Seven in eight children's tonsillectomies are unnecessary, study reveals

A new study by the University of Birmingham has found that seven in every eight children who have their tonsils removed are unlikely to benefit from the operation.

Researchers, supported by the National Institute for Health Research, analysed the electronic medical records of over 1.6 million children from more than 700 UK general practices dating between 2005 and 2016. They found that out of 18,271 children who had their tonsils removed during this time, only 2,144 (11.7 per cent) had enough sore throats to justify surgery.

The researchers at the University of Birmingham’s Institute of Applied Health Research concluded that their evidence, published today (Nov 6th) in British Journal of General Practice, showed that annually 32,500 children undergo needless tonsillectomies at a cost to the NHS of £36.9 million.

What’s more, they found that many children who might benefit from having their tonsils removed are not having the surgical procedure. They found that of 15,764 children who had records showing sufficient sore throats to undergo a tonsillectomy, just 2,144 (13.6 per cent) actually went on to have one.

Current UK health policy, based on the best scientific evidence, is that to meet the criteria to benefit from a tonsillectomy children must suffer from either more than seven documented sore throats in a year; more than five sore throats per year for two successive years; or three sore throats per year for three successive years.

The researchers found that, of those who had undergone a tonsillectomy, 12.4 per cent had reported five to six sore throats in a year; 44.7 per cent had suffered two to four sore throats in a year; and 9.9 per cent had just one sort throat in a year.

Tom Marshall, Professor or Public Health and Primary Care at the University of Birmingham, said: “Research shows that children with frequent sore throats usually suffer fewer sore throats over the next year or two. In those children with enough documented sore throats, the improvement is slightly quicker after tonsillectomy, which means surgery is justified.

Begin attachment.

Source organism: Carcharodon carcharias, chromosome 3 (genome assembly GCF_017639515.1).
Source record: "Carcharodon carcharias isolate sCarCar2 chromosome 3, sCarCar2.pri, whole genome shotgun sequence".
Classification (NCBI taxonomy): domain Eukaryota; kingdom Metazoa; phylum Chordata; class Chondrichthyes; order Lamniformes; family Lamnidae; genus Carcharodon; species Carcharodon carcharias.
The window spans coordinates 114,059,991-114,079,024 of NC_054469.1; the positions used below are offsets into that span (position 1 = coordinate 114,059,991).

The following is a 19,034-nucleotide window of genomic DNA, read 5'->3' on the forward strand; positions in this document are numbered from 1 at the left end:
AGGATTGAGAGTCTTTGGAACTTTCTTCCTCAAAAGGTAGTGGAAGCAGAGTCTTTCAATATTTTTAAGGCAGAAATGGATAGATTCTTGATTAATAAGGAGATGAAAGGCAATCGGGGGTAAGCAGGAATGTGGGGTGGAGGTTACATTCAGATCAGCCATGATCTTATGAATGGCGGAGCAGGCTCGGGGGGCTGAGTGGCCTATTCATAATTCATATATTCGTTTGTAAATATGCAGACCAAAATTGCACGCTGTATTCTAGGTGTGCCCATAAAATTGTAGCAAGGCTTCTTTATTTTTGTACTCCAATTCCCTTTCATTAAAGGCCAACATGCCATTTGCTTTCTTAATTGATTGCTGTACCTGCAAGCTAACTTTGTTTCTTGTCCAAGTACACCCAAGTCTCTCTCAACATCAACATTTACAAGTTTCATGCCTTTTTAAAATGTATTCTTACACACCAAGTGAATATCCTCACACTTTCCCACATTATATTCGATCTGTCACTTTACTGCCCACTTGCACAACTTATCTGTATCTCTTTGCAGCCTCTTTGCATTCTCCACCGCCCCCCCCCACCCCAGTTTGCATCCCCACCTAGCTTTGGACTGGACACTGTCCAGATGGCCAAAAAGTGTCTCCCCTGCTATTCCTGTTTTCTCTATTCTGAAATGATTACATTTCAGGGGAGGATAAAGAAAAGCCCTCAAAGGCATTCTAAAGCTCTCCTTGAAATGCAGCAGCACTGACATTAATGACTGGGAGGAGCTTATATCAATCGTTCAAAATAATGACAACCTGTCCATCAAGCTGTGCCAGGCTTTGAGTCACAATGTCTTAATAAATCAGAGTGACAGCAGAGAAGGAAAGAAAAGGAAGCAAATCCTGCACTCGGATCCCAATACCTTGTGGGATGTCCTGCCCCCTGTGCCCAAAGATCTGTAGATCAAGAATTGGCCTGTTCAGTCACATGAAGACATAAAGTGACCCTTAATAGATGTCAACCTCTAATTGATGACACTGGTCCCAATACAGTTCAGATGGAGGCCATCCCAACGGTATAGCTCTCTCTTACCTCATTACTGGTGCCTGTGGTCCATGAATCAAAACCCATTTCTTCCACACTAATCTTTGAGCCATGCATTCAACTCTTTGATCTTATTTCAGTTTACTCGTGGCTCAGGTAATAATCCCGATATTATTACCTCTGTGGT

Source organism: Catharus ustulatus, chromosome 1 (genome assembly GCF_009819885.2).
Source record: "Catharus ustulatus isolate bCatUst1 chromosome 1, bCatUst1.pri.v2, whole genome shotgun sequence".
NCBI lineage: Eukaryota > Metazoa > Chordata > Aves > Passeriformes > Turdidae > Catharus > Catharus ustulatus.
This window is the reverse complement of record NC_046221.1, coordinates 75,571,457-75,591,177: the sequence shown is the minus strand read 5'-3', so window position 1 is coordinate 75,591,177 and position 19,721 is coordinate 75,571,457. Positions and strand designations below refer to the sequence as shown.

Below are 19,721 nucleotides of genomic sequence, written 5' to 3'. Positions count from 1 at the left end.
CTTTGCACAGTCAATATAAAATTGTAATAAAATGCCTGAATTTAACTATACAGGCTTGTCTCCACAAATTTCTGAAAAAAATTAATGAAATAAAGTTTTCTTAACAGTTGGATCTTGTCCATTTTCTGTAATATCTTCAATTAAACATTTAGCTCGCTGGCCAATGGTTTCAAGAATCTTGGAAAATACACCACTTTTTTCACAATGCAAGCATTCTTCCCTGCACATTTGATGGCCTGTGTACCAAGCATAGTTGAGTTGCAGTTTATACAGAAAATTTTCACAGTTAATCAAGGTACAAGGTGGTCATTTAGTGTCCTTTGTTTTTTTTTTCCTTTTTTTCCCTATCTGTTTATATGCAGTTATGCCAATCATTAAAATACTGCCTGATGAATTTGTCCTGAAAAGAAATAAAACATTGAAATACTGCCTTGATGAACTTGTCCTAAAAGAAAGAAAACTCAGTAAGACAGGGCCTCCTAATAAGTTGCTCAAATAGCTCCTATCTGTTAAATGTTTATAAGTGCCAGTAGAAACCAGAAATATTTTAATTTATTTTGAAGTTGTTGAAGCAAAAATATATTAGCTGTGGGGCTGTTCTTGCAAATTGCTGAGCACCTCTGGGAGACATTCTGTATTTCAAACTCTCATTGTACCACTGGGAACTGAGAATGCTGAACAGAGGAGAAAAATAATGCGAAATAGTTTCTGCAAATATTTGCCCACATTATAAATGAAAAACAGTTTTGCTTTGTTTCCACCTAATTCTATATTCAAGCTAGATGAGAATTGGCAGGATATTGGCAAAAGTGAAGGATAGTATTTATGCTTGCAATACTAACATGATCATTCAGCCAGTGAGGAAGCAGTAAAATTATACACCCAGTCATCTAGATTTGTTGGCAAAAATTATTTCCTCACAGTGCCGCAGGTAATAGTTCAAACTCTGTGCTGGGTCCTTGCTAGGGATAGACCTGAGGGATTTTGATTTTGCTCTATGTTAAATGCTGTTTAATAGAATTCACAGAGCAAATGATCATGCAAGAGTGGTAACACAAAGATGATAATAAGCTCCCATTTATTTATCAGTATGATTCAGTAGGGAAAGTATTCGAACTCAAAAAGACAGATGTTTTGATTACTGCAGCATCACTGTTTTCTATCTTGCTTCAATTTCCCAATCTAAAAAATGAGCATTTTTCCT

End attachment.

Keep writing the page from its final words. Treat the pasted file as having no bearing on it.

“But research suggests children with fewer sore throats don’t benefit enough to justify surgery, because the sore throats tend to go away anyway.

“Our research showed that most children who had their tonsils removed weren’t severely enough affected to justify treatment, while on the other hand, most children who were severely enough affected with frequent sore throats did not have their tonsils removed. The pattern changed little over the 12 year period.

“Children may be more harmed than helped by a tonsillectomy. We found that even among severely affected children only a tiny minority of ever have their tonsils out. It makes you wonder if tonsillectomy ever really essential in any child.”

Ends

For more information please contact Emma McKinney, Communications Manager (Health Sciences), University of Birmingham, tel: +44 (0) 121 414 6681, or contact the press office on +44 (0) 7789 921 165.

Notes to Editors

  • The University of Birmingham is ranked amongst the world’s top 100 institutions. Its work brings people from across the world to Birmingham, including researchers, teachers and more than 5,000 international students from over 150 countries.
  • Šumilo et al (2018). ‘Incidence of indications for tonsillectomy and frequency of evidence-based surgery: a 12-year retrospective cohort study of primary care electronic records’. British Journal of General Practice. DOI: 10.3399/bjgp18X699833
  • Professor Tom Marshall is partly funded by the National Institute for Health Research (NIHR) through the Collaborations for Leadership in Applied Health Research and Care for West Midlands (CLAHRC-WM).

  • The National Institute for Health Research (NIHR): improving the health and wealth of the nation through research. Established by the Department of Health and Social Care, the NIHR: 
  • funds high quality research to improve health
  • trains and supports health researchers:
  • provides world-class research facilities
  • works with the life sciences industry and charities to benefit allinvolves patients and the public at every step.